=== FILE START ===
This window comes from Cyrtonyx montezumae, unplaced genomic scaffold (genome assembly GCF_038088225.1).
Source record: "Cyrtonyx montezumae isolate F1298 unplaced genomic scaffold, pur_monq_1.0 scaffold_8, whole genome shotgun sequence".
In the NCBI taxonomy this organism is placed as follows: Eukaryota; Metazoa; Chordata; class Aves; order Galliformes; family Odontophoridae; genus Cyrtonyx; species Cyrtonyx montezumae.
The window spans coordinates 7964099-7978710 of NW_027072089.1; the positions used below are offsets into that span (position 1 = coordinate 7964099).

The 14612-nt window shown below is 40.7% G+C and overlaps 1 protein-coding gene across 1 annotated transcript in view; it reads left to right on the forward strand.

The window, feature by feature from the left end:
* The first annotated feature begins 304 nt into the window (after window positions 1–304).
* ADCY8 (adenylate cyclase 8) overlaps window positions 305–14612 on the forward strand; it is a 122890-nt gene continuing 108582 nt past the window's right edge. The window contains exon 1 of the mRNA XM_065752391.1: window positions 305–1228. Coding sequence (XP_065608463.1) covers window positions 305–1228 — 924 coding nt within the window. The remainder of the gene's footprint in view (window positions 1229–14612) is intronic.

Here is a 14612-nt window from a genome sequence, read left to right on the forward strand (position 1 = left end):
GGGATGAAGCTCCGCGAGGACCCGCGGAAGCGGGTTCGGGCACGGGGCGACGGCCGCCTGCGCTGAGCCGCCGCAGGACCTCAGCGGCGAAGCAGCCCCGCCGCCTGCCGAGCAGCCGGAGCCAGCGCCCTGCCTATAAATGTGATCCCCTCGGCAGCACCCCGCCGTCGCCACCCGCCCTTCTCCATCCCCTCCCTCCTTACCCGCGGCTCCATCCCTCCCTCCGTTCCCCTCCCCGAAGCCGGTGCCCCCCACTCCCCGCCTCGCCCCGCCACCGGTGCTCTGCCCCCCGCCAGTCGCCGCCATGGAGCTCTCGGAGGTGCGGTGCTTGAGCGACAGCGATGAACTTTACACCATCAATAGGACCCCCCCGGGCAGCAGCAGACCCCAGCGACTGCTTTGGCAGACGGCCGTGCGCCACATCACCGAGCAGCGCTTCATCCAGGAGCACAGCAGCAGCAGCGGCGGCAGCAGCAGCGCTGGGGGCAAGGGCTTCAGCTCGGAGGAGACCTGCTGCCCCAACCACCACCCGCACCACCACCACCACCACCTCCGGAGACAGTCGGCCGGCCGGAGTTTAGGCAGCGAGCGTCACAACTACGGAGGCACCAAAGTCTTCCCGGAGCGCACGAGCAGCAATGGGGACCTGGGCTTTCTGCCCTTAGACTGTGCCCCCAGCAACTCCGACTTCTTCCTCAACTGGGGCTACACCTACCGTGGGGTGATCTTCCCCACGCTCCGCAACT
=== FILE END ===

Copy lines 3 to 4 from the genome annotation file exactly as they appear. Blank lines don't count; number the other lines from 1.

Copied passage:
In the NCBI taxonomy this organism is placed as follows: Eukaryota; Metazoa; Chordata; class Aves; order Galliformes; family Odontophoridae; genus Cyrtonyx; species Cyrtonyx montezumae.
The window spans coordinates 7964099-7978710 of NW_027072089.1; the positions used below are offsets into that span (position 1 = coordinate 7964099).